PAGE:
To read from a nonvolatile ferroelectric memory, a sense amplifier generally compares the state (polarization of ferroelectric material) of the bit line to the state of the bit line (a reference line) to determine the polarization of the ferroelectric material (representing data--for example, a binary "1") in the memory cell. Presently, all non-volatile ferroelectric memory designs using one transistor and one capacitor in each memory cell employ (upon information and belief) open bit line architecture as illustrated in FIG. 3a to minimize the cell area. However, a memory employing open bit line architecture is susceptible to noise interference which reduces the signal-to-noise ratio of the memory. This is particularly true for high density memory arrays, such as a 256 K memory or greater, where the reduction in cell geometry leads to a lower signal level.
The noise interference associated with the open bit architecture of the prior art is apparent in view of the block diagram in FIG. 3a showing the positioning of the sense amp and the memory cells in the memory. The bit line and the bit line associated with a sense amplifier are on opposite sides of the sense amplifier. Therefore, noise may be induced on one side of the sense amplifier, for example on the bit line, and not induced on the other side of the sense amplifier, on the bit line.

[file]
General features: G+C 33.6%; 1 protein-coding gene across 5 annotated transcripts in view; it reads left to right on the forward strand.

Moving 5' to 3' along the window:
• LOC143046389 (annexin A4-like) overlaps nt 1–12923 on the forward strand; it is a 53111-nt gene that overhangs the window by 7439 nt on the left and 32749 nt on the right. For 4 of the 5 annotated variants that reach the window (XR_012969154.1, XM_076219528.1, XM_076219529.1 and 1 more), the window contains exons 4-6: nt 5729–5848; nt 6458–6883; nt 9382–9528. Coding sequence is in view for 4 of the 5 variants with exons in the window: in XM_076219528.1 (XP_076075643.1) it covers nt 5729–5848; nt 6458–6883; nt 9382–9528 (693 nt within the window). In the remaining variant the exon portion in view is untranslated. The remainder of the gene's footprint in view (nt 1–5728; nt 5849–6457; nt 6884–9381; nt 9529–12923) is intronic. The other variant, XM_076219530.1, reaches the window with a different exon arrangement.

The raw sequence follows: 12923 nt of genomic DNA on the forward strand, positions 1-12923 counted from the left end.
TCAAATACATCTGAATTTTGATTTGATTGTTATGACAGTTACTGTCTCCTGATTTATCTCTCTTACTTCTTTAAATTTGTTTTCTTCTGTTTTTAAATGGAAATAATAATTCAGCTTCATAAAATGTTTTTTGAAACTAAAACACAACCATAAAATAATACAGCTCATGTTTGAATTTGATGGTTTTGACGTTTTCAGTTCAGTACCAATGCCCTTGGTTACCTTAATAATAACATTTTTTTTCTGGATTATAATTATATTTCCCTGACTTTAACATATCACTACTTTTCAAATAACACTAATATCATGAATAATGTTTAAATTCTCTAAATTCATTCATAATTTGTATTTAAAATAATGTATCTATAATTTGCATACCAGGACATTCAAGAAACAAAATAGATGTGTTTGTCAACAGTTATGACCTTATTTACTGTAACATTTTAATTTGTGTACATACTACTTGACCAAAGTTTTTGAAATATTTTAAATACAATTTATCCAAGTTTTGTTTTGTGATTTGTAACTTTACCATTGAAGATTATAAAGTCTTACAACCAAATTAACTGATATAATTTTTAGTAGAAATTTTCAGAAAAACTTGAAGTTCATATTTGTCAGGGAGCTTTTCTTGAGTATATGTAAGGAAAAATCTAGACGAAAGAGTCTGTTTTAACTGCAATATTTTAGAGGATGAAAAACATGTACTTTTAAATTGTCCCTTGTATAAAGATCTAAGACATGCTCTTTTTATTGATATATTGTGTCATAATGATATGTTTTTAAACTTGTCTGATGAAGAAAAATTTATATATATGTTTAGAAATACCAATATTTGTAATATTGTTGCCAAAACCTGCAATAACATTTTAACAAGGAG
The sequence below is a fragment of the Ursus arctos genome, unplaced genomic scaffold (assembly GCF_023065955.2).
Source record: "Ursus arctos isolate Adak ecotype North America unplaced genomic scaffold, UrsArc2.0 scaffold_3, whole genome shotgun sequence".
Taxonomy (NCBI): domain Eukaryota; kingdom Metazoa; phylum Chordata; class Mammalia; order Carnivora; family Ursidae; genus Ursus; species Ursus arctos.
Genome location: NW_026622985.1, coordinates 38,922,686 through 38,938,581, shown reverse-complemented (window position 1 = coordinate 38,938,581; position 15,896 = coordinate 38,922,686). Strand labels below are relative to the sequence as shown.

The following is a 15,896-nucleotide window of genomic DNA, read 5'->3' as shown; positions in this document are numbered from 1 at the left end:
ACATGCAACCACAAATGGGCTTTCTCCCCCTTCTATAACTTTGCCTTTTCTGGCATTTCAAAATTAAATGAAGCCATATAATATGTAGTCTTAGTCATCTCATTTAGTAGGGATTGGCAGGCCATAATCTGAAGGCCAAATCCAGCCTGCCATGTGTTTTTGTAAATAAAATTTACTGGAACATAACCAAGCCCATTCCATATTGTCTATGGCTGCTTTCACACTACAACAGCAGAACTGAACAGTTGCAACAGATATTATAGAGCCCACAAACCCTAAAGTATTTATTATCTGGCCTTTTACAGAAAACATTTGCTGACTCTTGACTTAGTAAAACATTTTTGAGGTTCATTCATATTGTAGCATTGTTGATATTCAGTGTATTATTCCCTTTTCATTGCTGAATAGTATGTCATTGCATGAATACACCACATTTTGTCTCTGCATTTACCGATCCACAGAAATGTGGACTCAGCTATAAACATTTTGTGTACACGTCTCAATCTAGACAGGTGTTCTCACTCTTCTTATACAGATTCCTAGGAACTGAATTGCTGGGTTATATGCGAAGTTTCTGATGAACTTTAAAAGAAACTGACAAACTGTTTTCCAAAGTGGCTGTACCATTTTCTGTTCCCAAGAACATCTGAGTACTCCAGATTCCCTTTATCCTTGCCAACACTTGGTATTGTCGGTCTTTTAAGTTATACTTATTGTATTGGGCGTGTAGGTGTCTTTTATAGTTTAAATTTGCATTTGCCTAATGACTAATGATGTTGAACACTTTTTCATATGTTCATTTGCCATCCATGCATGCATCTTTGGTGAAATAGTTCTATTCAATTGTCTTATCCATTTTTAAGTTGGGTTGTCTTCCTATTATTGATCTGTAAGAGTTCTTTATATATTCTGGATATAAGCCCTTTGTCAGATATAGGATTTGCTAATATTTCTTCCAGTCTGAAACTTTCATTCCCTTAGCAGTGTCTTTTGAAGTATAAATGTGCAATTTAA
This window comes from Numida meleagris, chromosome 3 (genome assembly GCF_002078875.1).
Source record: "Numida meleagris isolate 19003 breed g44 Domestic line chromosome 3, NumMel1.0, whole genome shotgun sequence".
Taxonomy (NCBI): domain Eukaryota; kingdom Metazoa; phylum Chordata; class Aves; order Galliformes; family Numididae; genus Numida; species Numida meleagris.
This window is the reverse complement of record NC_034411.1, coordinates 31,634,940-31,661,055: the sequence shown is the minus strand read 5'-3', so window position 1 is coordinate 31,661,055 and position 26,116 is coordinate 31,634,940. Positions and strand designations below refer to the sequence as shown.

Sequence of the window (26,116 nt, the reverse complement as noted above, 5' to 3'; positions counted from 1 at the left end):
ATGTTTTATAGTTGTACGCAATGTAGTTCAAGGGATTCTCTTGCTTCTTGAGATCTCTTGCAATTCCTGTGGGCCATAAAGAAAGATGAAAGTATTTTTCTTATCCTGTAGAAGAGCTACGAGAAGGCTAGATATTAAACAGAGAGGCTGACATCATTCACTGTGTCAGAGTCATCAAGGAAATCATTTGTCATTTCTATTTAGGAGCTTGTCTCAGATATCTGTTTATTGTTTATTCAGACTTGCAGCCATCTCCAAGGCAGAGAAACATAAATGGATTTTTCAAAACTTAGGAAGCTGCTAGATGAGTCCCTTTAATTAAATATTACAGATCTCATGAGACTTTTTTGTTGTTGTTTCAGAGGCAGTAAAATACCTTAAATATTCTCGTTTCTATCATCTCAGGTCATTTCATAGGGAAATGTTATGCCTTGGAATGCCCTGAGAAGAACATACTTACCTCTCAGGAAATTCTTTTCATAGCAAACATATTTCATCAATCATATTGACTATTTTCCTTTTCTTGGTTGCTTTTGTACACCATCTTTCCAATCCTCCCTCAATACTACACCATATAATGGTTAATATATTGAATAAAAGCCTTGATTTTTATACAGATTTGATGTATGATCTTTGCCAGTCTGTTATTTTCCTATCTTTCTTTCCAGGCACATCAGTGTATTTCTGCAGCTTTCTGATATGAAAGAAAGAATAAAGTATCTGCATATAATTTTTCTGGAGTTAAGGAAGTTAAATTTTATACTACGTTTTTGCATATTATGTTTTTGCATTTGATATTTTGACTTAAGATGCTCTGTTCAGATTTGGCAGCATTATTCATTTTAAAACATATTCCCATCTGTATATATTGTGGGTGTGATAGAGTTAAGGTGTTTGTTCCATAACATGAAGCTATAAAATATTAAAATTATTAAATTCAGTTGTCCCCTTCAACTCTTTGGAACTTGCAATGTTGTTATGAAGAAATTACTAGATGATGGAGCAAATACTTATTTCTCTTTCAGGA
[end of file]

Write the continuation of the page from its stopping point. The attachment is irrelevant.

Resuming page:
An example of a ferroelectric memory having open bit line architecture is shown in FIG. 3b, although other configurations are well known in the art. In this layout, the word line and plate line corresponding to any memory cell associated with a row are coincident (i.e. one lies generally on top of the other over a run in the same direction and is separated therefrom by an insulating layer). Memory cells 10 in any single row share a corresponding single word line and (preferably, a) single plate line. This arrangement is possible because the bit lines and the associated bit lines are on opposite sides of the respective sense amplifiers 12. The cells on opposite sides of the sense amplifier are coupled to different rows of word lines 40 and plate lines 48, and therefore the state of a cell can be determined by accessing a row on each side of the sense amplifier. The pass transistor of cell 10 including source 16, drain 18 and active region 20 is shown. Finally, an interconnect 60 between the source 16 of the transistor and the capacitor 30 can be seen.
In order to solve the problem of noise interference associated with open bit line architecture, memories may be considered employing folded bit line architecture as shown in the block diagram of FIG. 4a. Generally, in a memory employing folded bit architecture, a sense amplifier compares the state (polarization of ferroelectric material) of the bit line to the state of the bit line, on the same side of the sense amplifier, to determine the polarization of the ferroelectric material (representing data--for example, a binary "1") in the memory cell.